planet as a whole and confirms that organic farming will continue to grow and have a
positive impact on our world.
The world's #1 natural foods chain, the company operates about 185 stores in 31
US states; the District of Columbia; and in Canada and the UK. The stores emphasize
perishable products, which account for about two-thirds of sales. Whole Foods Market
offers more than 1,500 items in four lines of private-label products (such as the premium
Whole Foods and a line of organic products for children, Whole Kids).
There seems to be limited amount of forces in the health food industry that drives
competition. In the last 15 years, Whole Foods Market has swept across the country
buying out the little community stores and not to mention, WFM is in the process of
acquiring Wild Oats; Wild Oats is deemed to be WFM’s strongest competitor, but it
looks as if WFM is going to buy out another strong competitor and increase their market
In the past couple of years, WFM entered the UK with the acquisition of seven
Fresh & wild stores. WFM’s market share in Europe is not as strong as it is here in the
states, but it’s not impossible to see WFM take a large share of the market in Europe
within the next decade or so.
a) Threat of new entrants: Low
b) Bargaining power of buyers: Low
c) Threat of substitute products or services: Medium
d) Bargaining power of suppliers: Low
e) Rivalry among competing firms: Medium
f) Relative power of unions, governments, special interest groups…:
The most important key factor affecting the company right now is their
customers. According to their Declaration of Interdependence, “their customers are the
most important stakeholder in our business. Therefore, we go to extraordinary lengths to
satisfy and delight our customers. We want to meet or exceed their expectations on every
shopping trip. We know that by doing so we turn customers into advocates for whole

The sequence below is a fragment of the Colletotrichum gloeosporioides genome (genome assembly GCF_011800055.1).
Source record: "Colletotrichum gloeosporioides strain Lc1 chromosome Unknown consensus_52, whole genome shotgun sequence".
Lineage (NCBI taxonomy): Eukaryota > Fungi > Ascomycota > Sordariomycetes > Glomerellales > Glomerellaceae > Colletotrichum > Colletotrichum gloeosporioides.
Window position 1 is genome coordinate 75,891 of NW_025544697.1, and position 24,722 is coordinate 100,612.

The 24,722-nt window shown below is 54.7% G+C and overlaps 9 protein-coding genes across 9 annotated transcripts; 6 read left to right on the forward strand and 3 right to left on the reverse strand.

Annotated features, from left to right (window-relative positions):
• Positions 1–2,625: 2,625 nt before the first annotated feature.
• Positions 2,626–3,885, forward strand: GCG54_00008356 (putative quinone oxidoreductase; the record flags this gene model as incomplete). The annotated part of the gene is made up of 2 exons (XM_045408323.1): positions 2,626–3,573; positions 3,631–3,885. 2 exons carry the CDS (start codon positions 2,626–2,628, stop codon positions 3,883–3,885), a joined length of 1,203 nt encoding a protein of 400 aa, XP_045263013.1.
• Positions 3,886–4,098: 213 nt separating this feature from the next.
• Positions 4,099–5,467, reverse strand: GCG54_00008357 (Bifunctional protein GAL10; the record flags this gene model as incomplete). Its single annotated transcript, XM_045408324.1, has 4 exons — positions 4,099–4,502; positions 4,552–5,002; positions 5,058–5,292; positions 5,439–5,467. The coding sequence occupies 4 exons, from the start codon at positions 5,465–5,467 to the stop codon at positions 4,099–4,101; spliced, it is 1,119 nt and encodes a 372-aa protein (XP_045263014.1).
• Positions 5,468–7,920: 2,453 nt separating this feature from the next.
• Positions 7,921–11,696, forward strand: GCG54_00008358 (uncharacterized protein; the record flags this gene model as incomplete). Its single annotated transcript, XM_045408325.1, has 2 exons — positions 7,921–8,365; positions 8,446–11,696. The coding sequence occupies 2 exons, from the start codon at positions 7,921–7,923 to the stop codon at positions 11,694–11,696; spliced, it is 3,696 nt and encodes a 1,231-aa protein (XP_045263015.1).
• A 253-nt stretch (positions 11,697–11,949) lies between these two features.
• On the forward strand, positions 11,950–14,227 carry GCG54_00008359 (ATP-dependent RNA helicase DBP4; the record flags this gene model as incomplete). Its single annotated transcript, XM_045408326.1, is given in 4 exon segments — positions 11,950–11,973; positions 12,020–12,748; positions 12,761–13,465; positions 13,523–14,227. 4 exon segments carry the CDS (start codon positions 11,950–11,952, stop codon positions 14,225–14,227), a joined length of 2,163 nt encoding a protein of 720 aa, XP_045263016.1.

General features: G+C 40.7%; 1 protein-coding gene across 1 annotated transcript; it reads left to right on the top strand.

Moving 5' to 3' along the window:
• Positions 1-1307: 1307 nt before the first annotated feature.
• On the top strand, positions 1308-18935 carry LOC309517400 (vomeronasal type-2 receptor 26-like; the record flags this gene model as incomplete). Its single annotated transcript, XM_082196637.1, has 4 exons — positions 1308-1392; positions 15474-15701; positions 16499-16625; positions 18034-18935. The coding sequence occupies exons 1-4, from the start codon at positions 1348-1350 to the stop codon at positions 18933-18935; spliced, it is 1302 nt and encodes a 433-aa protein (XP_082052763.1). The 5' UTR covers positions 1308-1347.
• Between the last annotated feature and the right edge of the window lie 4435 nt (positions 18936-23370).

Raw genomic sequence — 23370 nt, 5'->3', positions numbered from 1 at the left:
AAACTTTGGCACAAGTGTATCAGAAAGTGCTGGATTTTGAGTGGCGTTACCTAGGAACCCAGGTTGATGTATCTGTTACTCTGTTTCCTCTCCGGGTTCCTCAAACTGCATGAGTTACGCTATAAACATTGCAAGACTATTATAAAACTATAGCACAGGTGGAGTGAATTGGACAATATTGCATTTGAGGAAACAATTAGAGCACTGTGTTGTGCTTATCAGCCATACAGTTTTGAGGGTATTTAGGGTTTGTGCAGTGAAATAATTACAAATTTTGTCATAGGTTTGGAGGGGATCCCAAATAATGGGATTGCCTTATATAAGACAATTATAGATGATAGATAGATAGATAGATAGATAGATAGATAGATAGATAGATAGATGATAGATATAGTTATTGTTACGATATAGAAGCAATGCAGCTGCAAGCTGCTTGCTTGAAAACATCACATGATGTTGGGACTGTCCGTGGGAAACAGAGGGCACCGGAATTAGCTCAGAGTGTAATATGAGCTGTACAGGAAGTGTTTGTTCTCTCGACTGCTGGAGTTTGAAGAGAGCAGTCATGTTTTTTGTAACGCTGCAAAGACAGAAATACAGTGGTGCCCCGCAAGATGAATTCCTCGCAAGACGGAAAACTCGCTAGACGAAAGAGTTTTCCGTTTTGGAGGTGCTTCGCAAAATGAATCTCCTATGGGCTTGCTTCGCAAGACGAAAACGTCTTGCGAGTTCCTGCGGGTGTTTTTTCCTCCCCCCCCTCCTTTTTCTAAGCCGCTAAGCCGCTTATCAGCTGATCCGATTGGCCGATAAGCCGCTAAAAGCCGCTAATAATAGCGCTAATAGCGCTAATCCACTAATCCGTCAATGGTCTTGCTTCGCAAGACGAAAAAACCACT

foods. We guarantee our customers 100% product satisfaction or their money will be
refunded.” Their customers have provided them with unbelievable loyalty and profits
and in return, WFM is going above and beyond to satisfy their customers by developing
more stores and increasing the quality of their foods and the environment around them.
One of the most unbelievable and genius ideas WFM has had was to mainly buy
out not just their competition, but also their suppliers. Just to name a few, they now
acquired Wellspring Grocery, Bread & circus, Fresh Fields, Allegro Coffee, Harry’s
Farmers Market, and Select Fish. With these acquisitions, they supply themselves with
most of their own products; they always have the freshest vegetables, fish, and bread on
hand and that’s what sets them apart from competitors and enables them to do the what
they believe is the best for the environments, employees and the most importantly, the
The only main threat is our government. The government is investigating WFM’s
acquisition of Wild Oats right now because believe that if this goes through, WFM could
be considered a monopoly with is illegal here in the states.
External Factors (1) Weight Rating Weighted Score Comments
(2) (3) (4) (5)
Strong leadership role in the .3 5.0 1.5
restoration of life's value
Reaching all parts of the .2 4.5 .9
Becoming top leading .3 5.0 1.5
competitors .1 3.7 .37
Governmental takeover .1 3.0 3
Beliefs, Expectations, and Values. Whole Foods core values reflect what is truly
important to us as an organization. These are not values that change from time to time,
situation to situation or person to person, but rather they are the underpinning of our
company culture. Many people feel Whole Foods is an exciting company of which to be a
part and a very special place to work. These core values are the primary reasons for this
feeling, and they transcend our size and our growth rate. By maintaining these core